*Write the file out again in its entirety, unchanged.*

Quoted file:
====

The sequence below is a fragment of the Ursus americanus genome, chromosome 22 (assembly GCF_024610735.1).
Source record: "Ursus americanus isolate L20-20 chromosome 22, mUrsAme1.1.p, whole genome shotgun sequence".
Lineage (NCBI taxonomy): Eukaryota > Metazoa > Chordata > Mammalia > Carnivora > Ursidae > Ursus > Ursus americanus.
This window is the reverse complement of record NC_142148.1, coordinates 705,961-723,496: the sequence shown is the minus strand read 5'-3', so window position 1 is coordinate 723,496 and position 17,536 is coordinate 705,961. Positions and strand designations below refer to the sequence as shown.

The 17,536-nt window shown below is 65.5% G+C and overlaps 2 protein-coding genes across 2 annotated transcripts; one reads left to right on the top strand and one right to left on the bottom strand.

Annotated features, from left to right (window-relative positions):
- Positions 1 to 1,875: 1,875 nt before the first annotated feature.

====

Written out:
The sequence below is a fragment of the Ursus americanus genome, chromosome 22 (assembly GCF_024610735.1).
Source record: "Ursus americanus isolate L20-20 chromosome 22, mUrsAme1.1.p, whole genome shotgun sequence".
Lineage (NCBI taxonomy): Eukaryota > Metazoa > Chordata > Mammalia > Carnivora > Ursidae > Ursus > Ursus americanus.
This window is the reverse complement of record NC_142148.1, coordinates 705,961-723,496: the sequence shown is the minus strand read 5'-3', so window position 1 is coordinate 723,496 and position 17,536 is coordinate 705,961. Positions and strand designations below refer to the sequence as shown.

The 17,536-nt window shown below is 65.5% G+C and overlaps 2 protein-coding genes across 2 annotated transcripts; one reads left to right on the top strand and one right to left on the bottom strand.

Annotated features, from left to right (window-relative positions):
- Positions 1 to 1,875: 1,875 nt before the first annotated feature.